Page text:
Kishida Nixes Dissolution of Lower House by Year-End; Says Focused Solely on Tackling Economic, Other Key Issues

The Yomiuri Shimbun
Prime Minister Fumio Kishida speaks to reporters at the Prime Minister’s Office on Thursday.

Prime Minister Fumio Kishida on Thursday said he did not intend to dissolve the House of Representatives for a snap election by the end of this year.

“I will first work on economic measures and on issues that cannot be postponed, one by one,” Kishida told reporters at the Prime Minister’s Office. “I’m not thinking of anything other than that.”

With the Cabinet’s approval rating slumping, the prime minister will concentrate on rebuilding the economy for the time being. He also took into consideration the fact that his proposed cuts to income and other taxes have not been well received by the public.

While trying to regain the public’s trust, Kishida will seek an opportunity to dissolve the lower house before the LDP presidential election, which is scheduled to take place when his term expires in September next year. Kishida is also president of the ruling Liberal Democratic Party,

However, if the approval rating remains low, it will likely affect the presidential election. The government plans to submit a supplementary budget for fiscal 2023, which will support the economic measures, to the Diet on Nov. 20, and aim for Diet passage at the end of this month.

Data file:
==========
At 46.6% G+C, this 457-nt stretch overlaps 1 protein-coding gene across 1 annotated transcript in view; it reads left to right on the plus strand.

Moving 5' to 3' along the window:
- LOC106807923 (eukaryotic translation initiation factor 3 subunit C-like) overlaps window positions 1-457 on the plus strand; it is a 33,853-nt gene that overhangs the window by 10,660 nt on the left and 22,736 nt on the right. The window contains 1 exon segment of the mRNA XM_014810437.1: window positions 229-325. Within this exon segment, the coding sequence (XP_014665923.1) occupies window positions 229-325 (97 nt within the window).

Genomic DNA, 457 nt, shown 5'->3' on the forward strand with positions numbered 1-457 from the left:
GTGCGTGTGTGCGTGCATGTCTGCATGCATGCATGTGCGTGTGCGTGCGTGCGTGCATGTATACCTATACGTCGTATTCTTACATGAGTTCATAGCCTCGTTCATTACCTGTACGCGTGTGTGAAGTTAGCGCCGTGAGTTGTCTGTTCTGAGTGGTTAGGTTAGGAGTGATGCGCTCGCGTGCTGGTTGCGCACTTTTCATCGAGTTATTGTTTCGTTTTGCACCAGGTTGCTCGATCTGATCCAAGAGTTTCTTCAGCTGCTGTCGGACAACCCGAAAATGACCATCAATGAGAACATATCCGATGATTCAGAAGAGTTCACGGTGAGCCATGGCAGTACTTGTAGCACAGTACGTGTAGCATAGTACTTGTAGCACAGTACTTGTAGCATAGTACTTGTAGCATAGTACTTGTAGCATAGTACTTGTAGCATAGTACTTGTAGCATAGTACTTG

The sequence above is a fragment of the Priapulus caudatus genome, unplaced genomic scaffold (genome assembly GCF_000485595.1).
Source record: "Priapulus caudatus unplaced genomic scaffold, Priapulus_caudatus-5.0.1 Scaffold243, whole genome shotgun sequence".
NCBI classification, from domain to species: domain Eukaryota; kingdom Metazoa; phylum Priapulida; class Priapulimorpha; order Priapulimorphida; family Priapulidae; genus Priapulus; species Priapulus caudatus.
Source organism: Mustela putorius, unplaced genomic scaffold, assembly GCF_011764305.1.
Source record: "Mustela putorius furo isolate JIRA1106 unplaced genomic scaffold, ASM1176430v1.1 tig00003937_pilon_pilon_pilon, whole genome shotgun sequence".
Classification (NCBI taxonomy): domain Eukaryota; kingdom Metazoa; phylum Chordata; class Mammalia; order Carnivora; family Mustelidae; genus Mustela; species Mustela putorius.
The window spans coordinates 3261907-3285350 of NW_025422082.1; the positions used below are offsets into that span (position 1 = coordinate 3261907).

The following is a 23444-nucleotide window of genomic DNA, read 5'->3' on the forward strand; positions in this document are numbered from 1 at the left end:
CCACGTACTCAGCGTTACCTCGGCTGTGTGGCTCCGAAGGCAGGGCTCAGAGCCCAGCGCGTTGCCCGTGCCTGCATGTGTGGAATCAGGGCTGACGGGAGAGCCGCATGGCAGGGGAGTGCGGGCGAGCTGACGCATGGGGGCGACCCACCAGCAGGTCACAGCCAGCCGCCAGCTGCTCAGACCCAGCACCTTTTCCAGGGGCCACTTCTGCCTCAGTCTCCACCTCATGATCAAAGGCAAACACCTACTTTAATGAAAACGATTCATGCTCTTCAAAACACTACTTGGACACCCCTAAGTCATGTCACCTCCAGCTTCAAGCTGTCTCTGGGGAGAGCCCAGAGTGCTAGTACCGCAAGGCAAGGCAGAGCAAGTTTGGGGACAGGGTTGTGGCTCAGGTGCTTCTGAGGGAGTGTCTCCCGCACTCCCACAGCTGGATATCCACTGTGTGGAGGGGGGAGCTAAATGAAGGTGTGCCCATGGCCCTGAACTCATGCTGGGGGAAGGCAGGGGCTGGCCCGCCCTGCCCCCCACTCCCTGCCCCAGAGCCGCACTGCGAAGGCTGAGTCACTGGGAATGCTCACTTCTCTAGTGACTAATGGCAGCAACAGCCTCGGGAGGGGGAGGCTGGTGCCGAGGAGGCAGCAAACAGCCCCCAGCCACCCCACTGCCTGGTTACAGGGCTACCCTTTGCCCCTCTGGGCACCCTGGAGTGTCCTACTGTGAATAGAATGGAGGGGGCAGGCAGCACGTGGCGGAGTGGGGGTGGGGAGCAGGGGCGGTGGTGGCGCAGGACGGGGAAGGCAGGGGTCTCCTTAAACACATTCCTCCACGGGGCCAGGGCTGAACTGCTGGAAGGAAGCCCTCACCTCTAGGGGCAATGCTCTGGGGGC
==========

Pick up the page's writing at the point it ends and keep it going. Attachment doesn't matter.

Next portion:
Compilation of the fiscal 2024 budget is expected to begin in earnest after that.

The prime minister is considering attending the 28th session of the Conference of the Parties (COP28) to the U.N. Framework Convention on Climate Change to be held in the United Arab Emirates from late November. He is also expected to attend the special summit between Japan and the Association of Southeast Asian Nations on Dec. 16-18.

Kishida’s decision on dissolution is believed to have been influenced by this busy diplomatic schedule.

He reshuffled his cabinet in September in an attempt to bolster his administration. However, in two by-elections in October, the LDP lost the Tokushima-Kochi Constituency for the House of Councillors and eked out a narrow victory in Nagasaki No. 4 Constituency, a traditional power base in the House of Representatives.

The LDP is also engulfed in a series of scandals, with Taro Yamada resigning as parliamentary vice minister for education and State Minister of Justice Mito Kakizawa quitting, both late last month.

The most likely timing for a dissolution of the lower house would be after next spring, after the fiscal 2024 budget passes the Diet. Many within the LDP believe it will take a considerable amount of time for the party to regain support.

Kishida intends to determine the timing of the dissolution based on a strategy of winning the lower house election before the presidential election, in which he will seek reelection, after achieving a wage hike and riding out the presidential election without a hitch.

The current lower house members will reach the end of their terms of office on October 30, 2025.